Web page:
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That was no dog: Black bear spotted in D'Iberville

DEPARTMENT OF WILDLIFE, FISHERIES & PARKS 
 State wildlife officials would like to collar all black bears, an endangered species, to track them and learn more about them.
DEPARTMENT OF WILDLIFE, FISHERIES & PARKS State wildlife officials would like to collar all black bears, an endangered species, to track them and learn more about them.

Spring is in the air and the black bears are roaming.

Facebook users may have noticed a post from the D'Iberville Police Department on Thursday noting a black bear was spotted in the city.

Police Capt. Marty Griffin said the department got a call about a bear sighted near Longwood Plantation off Lamey Bridge Road.

"I think it's the same bear we have every year," he said. "They come out when things start blooming.

"He's just passing through."

Bears, which can live into their 20s, have about a 150-mile area they typically travel. During spring breeding season, they will come out to feed and mate, and will travel that area in search of both.

Lt. Barry Delcambre with the state department of Wildlife, Fisheries & Parks said the bear sighted Thursday is uncollared. As a result, he can't be sure, but is pretty certain it's the same bear on his familiar route looking for females and grabbing some chow along the way.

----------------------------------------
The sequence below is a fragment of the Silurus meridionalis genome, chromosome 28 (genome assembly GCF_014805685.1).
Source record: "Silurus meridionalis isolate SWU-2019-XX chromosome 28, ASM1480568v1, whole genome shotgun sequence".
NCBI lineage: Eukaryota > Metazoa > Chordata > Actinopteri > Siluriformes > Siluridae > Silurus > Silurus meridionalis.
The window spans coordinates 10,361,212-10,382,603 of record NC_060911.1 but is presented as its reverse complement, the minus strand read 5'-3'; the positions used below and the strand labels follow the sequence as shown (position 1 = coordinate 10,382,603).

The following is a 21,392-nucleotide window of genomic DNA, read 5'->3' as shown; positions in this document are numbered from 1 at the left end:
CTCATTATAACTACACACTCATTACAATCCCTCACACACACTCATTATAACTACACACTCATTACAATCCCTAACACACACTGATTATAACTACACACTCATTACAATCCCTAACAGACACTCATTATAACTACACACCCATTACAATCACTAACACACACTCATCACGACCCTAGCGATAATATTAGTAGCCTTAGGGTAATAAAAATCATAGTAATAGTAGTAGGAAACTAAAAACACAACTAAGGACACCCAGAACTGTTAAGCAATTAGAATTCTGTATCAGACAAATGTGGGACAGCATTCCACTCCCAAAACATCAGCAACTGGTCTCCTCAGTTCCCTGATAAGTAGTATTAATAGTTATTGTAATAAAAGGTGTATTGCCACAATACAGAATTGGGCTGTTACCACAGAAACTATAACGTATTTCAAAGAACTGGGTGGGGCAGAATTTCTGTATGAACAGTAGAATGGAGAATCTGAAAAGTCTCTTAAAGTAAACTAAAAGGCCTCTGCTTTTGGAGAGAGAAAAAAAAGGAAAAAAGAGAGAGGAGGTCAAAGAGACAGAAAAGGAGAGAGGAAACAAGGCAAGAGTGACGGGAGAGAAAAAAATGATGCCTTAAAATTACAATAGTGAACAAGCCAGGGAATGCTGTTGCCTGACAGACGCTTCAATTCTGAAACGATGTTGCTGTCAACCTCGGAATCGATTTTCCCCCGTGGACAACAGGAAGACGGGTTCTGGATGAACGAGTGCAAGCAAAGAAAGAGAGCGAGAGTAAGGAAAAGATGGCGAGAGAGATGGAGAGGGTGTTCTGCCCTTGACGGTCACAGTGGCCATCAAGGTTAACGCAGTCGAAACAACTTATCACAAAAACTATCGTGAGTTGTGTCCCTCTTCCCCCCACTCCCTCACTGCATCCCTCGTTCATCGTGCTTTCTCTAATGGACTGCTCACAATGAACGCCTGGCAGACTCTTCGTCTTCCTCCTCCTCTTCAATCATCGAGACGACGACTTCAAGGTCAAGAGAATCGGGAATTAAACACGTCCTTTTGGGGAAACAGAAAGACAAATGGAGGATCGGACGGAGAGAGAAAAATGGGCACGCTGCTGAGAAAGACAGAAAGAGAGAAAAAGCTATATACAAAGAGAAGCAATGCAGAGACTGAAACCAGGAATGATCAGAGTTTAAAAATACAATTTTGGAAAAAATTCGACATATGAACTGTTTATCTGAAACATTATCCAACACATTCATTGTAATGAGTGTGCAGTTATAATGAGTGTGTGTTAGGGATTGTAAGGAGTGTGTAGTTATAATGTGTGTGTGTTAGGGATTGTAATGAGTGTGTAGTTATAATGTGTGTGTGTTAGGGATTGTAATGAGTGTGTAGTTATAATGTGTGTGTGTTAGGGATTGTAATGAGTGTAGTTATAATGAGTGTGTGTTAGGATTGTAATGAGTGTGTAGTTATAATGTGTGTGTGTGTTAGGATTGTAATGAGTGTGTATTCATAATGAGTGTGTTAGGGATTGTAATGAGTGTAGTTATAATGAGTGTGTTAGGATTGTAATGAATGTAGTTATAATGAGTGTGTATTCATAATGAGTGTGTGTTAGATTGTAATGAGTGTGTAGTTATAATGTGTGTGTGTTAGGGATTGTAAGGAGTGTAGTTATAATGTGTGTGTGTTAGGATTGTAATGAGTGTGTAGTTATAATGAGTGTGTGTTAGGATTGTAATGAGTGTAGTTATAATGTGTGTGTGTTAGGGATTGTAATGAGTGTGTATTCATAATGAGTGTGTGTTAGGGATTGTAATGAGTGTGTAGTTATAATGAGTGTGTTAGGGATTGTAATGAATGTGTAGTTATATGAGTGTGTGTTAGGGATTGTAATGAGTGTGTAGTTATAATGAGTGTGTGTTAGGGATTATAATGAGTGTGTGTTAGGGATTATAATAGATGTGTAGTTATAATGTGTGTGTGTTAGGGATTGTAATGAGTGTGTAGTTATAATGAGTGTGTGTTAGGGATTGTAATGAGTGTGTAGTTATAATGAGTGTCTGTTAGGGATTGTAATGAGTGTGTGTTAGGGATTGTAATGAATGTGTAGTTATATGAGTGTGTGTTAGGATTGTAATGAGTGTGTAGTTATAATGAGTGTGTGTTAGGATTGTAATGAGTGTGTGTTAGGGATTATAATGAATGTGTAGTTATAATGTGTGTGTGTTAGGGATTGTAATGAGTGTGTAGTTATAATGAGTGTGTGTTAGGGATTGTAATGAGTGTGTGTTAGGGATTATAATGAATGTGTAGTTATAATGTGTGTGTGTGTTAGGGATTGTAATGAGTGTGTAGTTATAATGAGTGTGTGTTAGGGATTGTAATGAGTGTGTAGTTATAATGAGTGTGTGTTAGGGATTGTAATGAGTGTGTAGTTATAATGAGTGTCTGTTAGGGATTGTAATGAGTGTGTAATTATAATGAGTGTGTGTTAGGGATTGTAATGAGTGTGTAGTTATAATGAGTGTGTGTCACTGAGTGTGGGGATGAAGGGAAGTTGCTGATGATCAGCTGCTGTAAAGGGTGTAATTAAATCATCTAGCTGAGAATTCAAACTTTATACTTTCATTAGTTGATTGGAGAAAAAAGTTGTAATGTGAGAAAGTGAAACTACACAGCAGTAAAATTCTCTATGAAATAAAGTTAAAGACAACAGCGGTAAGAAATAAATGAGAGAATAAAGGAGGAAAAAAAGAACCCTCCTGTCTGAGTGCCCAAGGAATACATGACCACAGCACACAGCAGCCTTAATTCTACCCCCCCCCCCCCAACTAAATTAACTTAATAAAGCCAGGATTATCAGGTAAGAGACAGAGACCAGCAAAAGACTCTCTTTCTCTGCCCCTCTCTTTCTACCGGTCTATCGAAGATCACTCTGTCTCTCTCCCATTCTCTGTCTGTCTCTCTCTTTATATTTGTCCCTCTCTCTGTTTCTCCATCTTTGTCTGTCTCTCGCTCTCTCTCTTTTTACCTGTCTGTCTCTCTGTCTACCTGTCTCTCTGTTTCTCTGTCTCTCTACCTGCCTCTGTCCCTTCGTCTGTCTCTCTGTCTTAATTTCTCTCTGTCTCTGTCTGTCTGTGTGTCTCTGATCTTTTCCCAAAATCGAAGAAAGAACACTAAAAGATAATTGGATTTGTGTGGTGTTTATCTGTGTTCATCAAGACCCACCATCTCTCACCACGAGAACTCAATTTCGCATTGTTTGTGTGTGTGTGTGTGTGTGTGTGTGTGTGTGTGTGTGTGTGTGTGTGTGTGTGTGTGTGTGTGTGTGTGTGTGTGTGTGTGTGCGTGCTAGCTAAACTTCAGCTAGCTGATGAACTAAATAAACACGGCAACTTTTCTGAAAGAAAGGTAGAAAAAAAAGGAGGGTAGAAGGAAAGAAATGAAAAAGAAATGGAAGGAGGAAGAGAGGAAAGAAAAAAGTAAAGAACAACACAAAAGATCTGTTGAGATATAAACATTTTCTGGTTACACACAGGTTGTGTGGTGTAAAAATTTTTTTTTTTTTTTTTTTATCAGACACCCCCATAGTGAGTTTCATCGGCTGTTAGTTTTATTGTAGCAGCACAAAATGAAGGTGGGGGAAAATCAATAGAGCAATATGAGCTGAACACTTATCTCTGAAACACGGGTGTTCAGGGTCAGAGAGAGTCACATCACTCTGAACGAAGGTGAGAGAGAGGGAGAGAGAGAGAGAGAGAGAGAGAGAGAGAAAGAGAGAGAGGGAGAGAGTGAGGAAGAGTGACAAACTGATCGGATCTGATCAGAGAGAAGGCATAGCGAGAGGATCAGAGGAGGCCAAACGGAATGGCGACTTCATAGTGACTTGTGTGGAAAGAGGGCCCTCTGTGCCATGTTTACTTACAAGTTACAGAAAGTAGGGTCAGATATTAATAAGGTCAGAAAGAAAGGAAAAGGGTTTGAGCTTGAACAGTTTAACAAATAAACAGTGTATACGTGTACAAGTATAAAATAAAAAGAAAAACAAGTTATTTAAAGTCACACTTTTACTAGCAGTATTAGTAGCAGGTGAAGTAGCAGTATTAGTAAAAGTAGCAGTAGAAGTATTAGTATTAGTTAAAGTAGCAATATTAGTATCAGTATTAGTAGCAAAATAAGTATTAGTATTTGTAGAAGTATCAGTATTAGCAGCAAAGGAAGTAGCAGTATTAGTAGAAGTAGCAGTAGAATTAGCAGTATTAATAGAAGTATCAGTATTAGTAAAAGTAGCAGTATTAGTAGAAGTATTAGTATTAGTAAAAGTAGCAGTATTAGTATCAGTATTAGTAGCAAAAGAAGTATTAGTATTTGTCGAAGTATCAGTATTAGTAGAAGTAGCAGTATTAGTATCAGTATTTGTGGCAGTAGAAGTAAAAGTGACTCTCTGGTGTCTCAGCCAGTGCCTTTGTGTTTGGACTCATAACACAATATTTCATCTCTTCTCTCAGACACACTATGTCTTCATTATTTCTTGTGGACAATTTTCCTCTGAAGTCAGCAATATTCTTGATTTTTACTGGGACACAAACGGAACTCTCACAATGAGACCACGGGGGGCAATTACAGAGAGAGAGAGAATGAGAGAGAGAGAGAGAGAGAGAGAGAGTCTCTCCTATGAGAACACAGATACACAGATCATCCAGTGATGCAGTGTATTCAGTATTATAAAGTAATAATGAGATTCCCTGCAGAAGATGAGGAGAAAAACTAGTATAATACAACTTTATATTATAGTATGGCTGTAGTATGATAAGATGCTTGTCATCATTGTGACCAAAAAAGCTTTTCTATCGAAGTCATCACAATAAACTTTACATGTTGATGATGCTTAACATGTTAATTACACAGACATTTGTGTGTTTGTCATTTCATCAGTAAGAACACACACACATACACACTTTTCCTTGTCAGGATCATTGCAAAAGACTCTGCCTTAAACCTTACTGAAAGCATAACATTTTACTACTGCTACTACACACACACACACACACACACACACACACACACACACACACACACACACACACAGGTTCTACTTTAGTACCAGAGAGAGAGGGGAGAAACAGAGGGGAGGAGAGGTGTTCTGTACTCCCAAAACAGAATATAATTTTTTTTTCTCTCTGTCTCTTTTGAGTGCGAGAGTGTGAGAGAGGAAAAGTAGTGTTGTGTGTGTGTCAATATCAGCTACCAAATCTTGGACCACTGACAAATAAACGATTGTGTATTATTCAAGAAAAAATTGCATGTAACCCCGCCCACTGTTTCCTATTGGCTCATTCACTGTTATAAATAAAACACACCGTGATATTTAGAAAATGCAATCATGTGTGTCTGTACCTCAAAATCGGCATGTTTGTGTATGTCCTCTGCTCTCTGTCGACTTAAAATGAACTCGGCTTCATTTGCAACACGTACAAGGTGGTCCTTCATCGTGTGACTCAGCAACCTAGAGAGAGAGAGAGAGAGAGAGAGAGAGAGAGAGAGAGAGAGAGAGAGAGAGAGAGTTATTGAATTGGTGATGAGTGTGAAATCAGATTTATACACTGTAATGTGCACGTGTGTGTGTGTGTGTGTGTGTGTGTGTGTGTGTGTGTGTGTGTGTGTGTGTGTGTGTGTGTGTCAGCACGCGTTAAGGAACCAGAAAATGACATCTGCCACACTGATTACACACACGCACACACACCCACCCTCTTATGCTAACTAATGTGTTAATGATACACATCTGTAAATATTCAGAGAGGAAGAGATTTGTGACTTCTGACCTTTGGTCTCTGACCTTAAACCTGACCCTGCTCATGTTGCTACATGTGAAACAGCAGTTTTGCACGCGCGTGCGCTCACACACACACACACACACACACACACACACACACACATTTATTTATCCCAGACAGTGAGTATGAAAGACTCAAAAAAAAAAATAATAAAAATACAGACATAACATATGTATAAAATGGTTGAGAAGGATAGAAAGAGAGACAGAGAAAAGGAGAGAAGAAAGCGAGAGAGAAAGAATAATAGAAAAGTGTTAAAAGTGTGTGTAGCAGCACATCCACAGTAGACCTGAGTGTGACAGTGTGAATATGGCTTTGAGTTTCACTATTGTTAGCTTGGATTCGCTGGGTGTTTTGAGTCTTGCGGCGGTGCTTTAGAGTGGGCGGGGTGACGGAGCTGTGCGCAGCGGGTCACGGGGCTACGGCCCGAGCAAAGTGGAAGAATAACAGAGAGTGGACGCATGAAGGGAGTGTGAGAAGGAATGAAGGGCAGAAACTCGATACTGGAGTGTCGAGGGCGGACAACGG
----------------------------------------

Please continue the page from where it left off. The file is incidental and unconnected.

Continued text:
"There was one last year seen by D'Iberville High School and a day later, he was on the west side of the county near Diamondhead," Delcambre said.

Wildlife officials would like to get collars on all the bears, but they are $3,500 each and most are breakaway collars, designed to drop off if a bear outgrows it so he isn't endangered by a too-small collar. Black bears are an endangered species in Mississippi, and Wildlife officials are trying to keep track of them.

Delcambre said with bears out roaming and foraging for food, residents are advised to not leave pet food outside and even to hold up on filling bird feeders for a few weeks.

"Bears have a more sensitive nose than canines," he said. "They will smell food and it will attract them. And they'll stay around until the food is gone."

The best advice is to stay away and keep pets inside if possible.

The bears will leave in a few weeks, after mating season is over, Delcambre said.

"I think, personally, that now that he's made his run south, he'll make his way back north. I'm waiting for a call from Fallen Oak (Golf Club). They have persimmon trees up there."

Delcambre said keep the food put up, keep your pets close and if you see a bear, call 1-800-Be-Smart to report the sighting.

Learn more about black bears and get tips on keeping family and pets safe on the state agency's website, mdwfp.com

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